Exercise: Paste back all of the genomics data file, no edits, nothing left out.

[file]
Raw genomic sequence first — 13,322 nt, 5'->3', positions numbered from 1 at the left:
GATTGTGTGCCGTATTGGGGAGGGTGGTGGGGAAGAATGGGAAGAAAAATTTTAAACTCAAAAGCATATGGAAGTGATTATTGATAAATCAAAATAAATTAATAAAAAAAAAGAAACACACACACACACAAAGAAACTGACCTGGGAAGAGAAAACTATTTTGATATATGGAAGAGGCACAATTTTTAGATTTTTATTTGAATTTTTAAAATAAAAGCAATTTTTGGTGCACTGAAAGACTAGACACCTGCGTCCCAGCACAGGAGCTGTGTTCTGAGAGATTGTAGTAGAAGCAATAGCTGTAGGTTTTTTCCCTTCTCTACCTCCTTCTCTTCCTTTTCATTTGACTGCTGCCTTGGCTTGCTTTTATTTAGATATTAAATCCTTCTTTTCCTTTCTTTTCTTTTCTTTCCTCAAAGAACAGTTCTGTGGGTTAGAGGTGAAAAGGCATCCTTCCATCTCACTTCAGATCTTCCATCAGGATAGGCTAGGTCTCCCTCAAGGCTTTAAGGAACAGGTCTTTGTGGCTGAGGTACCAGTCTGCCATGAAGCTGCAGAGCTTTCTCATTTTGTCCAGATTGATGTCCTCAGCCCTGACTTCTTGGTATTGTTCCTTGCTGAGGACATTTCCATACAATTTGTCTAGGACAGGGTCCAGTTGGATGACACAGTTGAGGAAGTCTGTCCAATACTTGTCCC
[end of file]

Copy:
Raw genomic sequence first — 13,322 nt, 5'->3', positions numbered from 1 at the left:
GATTGTGTGCCGTATTGGGGAGGGTGGTGGGGAAGAATGGGAAGAAAAATTTTAAACTCAAAAGCATATGGAAGTGATTATTGATAAATCAAAATAAATTAATAAAAAAAAAGAAACACACACACACACAAAGAAACTGACCTGGGAAGAGAAAACTATTTTGATATATGGAAGAGGCACAATTTTTAGATTTTTATTTGAATTTTTAAAATAAAAGCAATTTTTGGTGCACTGAAAGACTAGACACCTGCGTCCCAGCACAGGAGCTGTGTTCTGAGAGATTGTAGTAGAAGCAATAGCTGTAGGTTTTTTCCCTTCTCTACCTCCTTCTCTTCCTTTTCATTTGACTGCTGCCTTGGCTTGCTTTTATTTAGATATTAAATCCTTCTTTTCCTTTCTTTTCTTTTCTTTCCTCAAAGAACAGTTCTGTGGGTTAGAGGTGAAAAGGCATCCTTCCATCTCACTTCAGATCTTCCATCAGGATAGGCTAGGTCTCCCTCAAGGCTTTAAGGAACAGGTCTTTGTGGCTGAGGTACCAGTCTGCCATGAAGCTGCAGAGCTTTCTCATTTTGTCCAGATTGATGTCCTCAGCCCTGACTTCTTGGTATTGTTCCTTGCTGAGGACATTTCCATACAATTTGTCTAGGACAGGGTCCAGTTGGATGACACAGTTGAGGAAGTCTGTCCAATACTTGTCCC